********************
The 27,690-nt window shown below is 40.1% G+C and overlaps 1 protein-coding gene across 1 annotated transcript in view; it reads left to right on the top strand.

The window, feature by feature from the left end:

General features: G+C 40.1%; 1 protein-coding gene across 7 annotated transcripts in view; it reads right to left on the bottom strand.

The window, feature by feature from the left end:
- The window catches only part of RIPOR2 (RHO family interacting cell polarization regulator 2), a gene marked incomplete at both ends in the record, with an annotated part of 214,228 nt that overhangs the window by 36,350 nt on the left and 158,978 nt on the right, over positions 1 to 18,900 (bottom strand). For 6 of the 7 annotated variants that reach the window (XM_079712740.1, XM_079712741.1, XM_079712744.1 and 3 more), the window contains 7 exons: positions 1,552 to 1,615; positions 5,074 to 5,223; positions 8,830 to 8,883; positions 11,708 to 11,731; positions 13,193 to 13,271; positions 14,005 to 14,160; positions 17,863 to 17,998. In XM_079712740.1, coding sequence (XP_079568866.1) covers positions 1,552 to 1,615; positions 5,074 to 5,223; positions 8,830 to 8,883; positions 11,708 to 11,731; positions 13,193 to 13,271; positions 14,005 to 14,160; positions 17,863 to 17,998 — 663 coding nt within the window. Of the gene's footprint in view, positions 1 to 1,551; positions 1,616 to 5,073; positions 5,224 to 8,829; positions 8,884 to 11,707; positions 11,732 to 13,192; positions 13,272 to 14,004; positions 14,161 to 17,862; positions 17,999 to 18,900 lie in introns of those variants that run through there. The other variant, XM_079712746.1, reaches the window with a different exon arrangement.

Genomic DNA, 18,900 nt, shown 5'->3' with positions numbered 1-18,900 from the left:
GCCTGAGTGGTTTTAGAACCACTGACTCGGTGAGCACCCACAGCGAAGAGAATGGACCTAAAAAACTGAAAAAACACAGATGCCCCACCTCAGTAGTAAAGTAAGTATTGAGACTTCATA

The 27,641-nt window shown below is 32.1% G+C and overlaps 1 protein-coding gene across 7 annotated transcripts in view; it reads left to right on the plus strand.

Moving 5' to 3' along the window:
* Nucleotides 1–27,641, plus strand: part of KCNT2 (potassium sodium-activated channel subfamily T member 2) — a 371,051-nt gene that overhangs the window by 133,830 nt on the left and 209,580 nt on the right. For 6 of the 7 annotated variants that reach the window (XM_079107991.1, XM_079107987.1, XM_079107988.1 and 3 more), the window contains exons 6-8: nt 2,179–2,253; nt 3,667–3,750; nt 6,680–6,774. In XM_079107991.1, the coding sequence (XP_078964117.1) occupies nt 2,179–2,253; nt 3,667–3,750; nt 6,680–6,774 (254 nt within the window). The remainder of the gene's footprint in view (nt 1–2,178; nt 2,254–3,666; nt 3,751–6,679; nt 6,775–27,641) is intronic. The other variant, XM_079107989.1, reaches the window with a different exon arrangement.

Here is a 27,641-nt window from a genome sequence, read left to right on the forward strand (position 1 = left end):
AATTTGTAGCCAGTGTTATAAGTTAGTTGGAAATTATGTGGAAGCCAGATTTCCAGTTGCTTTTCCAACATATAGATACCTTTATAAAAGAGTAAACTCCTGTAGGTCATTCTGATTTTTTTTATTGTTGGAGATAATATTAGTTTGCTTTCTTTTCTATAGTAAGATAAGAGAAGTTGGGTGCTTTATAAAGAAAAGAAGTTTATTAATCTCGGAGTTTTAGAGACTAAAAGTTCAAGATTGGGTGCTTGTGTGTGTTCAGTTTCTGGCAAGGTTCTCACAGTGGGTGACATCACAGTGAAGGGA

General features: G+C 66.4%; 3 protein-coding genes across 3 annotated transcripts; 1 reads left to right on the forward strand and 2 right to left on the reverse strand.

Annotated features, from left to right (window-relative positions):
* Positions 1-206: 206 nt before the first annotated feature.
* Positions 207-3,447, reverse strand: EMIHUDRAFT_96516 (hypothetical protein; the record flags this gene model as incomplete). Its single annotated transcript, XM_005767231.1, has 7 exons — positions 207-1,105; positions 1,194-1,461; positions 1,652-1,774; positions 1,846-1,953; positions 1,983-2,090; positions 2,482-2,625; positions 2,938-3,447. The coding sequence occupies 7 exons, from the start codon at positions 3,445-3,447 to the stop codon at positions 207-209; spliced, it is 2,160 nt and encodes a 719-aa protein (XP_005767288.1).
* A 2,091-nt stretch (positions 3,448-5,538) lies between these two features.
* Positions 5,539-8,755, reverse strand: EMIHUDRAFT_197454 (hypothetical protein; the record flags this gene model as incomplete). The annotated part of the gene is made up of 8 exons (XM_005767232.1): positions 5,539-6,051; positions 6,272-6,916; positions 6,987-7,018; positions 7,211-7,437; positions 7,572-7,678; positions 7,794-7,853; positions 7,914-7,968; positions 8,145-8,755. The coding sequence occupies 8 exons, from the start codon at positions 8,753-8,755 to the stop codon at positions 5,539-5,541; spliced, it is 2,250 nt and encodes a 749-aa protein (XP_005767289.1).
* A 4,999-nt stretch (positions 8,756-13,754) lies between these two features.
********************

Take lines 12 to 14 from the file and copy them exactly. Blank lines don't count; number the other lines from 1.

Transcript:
AATTTGTAGCCAGTGTTATAAGTTAGTTGGAAATTATGTGGAAGCCAGATTTCCAGTTGCTTTTCCAACATATAGATACCTTTATAAAAGAGTAAACTCCTGTAGGTCATTCTGATTTTTTTTATTGTTGGAGATAATATTAGTTTGCTTTCTTTTCTATAGTAAGATAAGAGAAGTTGGGTGCTTTATAAAGAAAAGAAGTTTATTAATCTCGGAGTTTTAGAGACTAAAAGTTCAAGATTGGGTGCTTGTGTGTGTTCAGTTTCTGGCAAGGTTCTCACAGTGGGTGACATCACAGTGAAGGGA

General features: G+C 66.4%; 3 protein-coding genes across 3 annotated transcripts; 1 reads left to right on the forward strand and 2 right to left on the reverse strand.

Annotated features, from left to right (window-relative positions):